WASHOUGAL — Against the backdrop of the gray Columbia River on an overcast Friday morning, U.S. Secretary of Transportation Pete Buttigieg touted the $40 million federal investment in the Washougal 32nd Street Underpass Project.
He was flanked by U.S. Rep. Marie Gluesenkamp Perez, D-Skamania, and U.S. Sen. Maria Cantwell, D-Wash., who all spoke to a group of local leaders and interested parties about the importance of the investment, not just for Washougal, but for the region.
“We’re so glad to be here to formally celebrate the $40 million that is going to help reconstruct that 32nd Street underpass and make for a better life and a better routine,” said Buttigieg.
The project will eliminate the intersection between 32nd Street and the BNSF Railway line by rerouting the road below it. It will also include dedicated bike and pedestrian space. It has an estimated price tag of $50 million.
Currently, about 45 trains pass by the intersection each day, meaning the lights flash, bells ring and crossing signal arms go down for about 2½ hours a day. Due to the intersection’s proximity to the Port of Camas-Washougal and state Highway 14, vehicles can back up onto the highway when a train passes by.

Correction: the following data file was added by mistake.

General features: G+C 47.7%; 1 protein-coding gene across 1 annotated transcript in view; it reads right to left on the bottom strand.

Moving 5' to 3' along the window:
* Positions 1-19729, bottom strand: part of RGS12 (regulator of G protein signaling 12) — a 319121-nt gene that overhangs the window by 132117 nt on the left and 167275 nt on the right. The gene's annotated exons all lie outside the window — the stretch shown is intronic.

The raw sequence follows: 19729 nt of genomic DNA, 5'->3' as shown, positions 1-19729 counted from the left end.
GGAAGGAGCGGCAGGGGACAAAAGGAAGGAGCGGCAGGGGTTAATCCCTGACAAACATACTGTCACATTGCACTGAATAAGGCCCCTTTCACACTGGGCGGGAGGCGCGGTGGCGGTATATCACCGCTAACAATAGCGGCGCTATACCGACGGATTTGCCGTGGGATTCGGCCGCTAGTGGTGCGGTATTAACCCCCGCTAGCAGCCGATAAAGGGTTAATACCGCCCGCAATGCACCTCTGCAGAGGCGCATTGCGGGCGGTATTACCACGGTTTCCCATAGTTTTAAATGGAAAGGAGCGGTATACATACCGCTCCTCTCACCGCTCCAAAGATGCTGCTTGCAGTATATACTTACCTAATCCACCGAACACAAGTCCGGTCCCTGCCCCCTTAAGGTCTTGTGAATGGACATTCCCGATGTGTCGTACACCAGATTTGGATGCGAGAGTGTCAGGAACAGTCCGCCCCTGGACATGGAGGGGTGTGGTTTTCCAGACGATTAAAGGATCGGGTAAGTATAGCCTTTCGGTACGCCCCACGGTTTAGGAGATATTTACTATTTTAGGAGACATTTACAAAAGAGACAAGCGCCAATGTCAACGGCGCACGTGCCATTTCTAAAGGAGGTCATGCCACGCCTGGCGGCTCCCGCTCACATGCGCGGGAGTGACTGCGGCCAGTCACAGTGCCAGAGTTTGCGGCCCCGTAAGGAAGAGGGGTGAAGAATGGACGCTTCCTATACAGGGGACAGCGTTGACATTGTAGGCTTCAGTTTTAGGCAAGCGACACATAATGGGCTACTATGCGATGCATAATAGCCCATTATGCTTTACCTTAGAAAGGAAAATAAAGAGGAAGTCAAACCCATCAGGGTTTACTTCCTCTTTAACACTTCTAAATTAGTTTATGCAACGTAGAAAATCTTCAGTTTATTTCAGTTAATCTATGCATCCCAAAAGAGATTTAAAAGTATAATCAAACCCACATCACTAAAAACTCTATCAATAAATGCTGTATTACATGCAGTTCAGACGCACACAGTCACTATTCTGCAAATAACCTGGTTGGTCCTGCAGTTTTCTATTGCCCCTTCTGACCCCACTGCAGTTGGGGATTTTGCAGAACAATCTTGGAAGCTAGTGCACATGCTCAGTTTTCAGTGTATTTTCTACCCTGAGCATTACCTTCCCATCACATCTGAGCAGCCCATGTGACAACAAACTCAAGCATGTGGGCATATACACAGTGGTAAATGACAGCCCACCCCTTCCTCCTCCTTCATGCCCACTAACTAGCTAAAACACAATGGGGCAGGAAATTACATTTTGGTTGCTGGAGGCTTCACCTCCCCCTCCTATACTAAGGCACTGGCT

It turns state Highway 14 into a parking lot, Perez said.
“And the safety implications of not being able to get first responders through,” she added. “I think we’ve all felt a sense of panic when we see an ambulance is behind us that can’t get through because we know that could be our loved ones.”
The grant comes from the U.S. Department of Transportation’s Railroad Crossing Elimination Grant Program, which Cantwell helped author as part of the 2021 infrastructure law.
“In Washington state, we are the gateway to Pacific trade,” Cantwell said. “More than 60 percent of the port traffic that travels to our ports from the Midwest, 60 percent comes on this line. … This is the busiest BNSF line in the state of Washington.”
Although the Secretary of Transportation was in Clark County, he did not visit one of the largest transportation projects in the nation: the Interstate 5 Bridge. Buttigieg did say that he appreciates Washington and Oregon laying the groundwork to make the project competitive for federal grants.
“Certainly we’re conscious of the significance of this project and in close contact with the project sponsors as they build up that stateside support and look for both state and federal dollars coming together,” Buttigieg said.
Because the Interstate Bridge Replacement Program is hoping to receive $2.5 billion in federal grants over the next year, it wasn’t expected that the bridge replacement would be a part of the visit, said replacement program Administrator Greg Johnson in a statement.
“By the way,” Cantwell said to Buttigieg during her remarks. “There is another bridge thing we want to talk about.”
Typically, it’s rare for officials in the Cabinet to visit Clark County, however, 2023 has been an unusual year. The administrator of the U.S. Small Business Administration, Isabel Guzman, toured Vancouver in February.
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